Reluctantly, Jacques shouted the order that brought all the men up on deck. Anything that had a use or could be used again later was taken below decks and stored away. If it was no longer wanted, it was tossed over the side so as not to hamper the crew during battle. The galley embers were extinguished as a precautionary measure against fire and the risk of an explosion due to gunpowder that may have accidentally been spilled on the decks. Bulkheads and partitions were dismantled to allow the crew to move about freely and to lessen the chance of being struck by flying splinters. It was no different below decks as gun crews ran to their stations and quickly set about loading and running the huge cannons out in readiness while other crew members ran up and down the narrow corridor issuing gunpowder to each gun station from cylindrical cartridge boxes. A job normally carried out by boys as young as ten, known as powder monkeys, De Brueys had seen fit to replace the youngsters with older crew members, finding the boys more of a hindrance during the heat of battle. Also it had saddened him to look upon their dead young faces as they lay in a row waiting their turn to be sewn inside a jute bag for burial.

In the bowels of the ship just below the water line, the carpenters and a few men were armed with conical wooden plugs, sheets of lead and balls of oakum and nails. Their job was to plug up any holes that might appear in the hull caused by the enemy. The entire ship was mayhem, but it was controlled mayhem, and twenty minutes after beating to quarters, the captain, his first lieutenant, the master and a few appointed midshipmen were gathered on the quarterdeck. The ship was now a formidable, fortified battery.

José turned to his first lieutenant. ‘Lower the mizzen foretopgallant and foretopsail for rigging. Whatever the British decide to do, I will not be caught napping.’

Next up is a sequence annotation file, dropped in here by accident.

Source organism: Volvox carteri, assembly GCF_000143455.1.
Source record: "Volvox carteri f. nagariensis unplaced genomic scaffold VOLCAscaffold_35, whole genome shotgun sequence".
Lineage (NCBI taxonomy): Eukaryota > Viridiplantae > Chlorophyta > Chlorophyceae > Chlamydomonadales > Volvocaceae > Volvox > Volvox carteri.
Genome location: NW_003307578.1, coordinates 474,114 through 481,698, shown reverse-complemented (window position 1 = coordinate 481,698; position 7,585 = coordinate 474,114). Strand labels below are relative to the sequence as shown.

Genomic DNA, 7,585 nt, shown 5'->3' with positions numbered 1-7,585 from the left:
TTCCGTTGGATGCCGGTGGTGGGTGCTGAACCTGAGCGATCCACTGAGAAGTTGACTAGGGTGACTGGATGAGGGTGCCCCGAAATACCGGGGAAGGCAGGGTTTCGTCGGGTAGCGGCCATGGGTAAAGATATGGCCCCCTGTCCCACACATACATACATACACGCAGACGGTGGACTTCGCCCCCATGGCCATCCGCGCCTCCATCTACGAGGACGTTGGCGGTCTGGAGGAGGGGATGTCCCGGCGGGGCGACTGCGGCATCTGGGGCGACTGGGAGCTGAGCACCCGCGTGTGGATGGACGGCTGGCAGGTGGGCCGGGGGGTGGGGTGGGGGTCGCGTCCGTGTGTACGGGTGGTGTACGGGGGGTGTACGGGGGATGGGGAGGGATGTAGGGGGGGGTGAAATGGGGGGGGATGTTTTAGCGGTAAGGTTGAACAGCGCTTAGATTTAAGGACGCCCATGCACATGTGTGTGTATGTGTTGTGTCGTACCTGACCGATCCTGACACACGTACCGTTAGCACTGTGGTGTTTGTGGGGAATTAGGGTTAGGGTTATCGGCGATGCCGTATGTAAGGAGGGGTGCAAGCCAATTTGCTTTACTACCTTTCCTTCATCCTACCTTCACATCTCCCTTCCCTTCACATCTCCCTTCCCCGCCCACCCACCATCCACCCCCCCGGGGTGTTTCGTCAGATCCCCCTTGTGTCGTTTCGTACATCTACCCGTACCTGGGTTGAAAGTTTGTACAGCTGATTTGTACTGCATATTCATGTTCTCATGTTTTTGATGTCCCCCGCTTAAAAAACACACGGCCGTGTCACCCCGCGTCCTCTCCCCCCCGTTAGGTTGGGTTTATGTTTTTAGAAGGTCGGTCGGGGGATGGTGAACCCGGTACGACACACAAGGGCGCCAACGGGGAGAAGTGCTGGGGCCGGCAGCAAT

The topgallant sails were quickly furled and the very moment they were tied, below decks at the main mast’s foundation, four members of the crew began removing three metal pins that went through a solid iron sleeve that was attached to the main mast. The bottom of the iron sleeve was six feet above the hull and encased the mast as far as the mainsail yardarm. Before the final pin was removed, a crew member signalled to another crewman until an officer on deck received the message that they were ready. The officer, in turn, relayed the message to six crew members on the main deck who were holding onto a rope as though waiting for a signal to participate in a tug of war. The thick rope ran through a complicated system of pulleys that was secured to the top of the main mast by an iron ring.

Nodding to his first lieutenant, the captain gave the order to begin letting the rope out the moment they felt the strain. Soon a dull thud echoed throughout the ship as the iron sleeve suddenly dropped the six feet until it came to rest on a coil of rope purposely placed at the bottom of the mast to cushion the sleeves descent. De Brueys watched with a keen eye as the men slowly let the rope out and the mast began to bend sternwards. Inch by inch the mast was lowered until it finally came to rest at a forty-degree angle in a carefully hidden cradle fitted on the mizzen yardarm. A crew member quickly lashed it into place while other men, who had been patiently waiting on the yardarms, began casting out ropes to hang loosely over the stern of the ship and when caught by the breeze, wildly flapped around making it look as though her stays had broken and were fouling the rigging.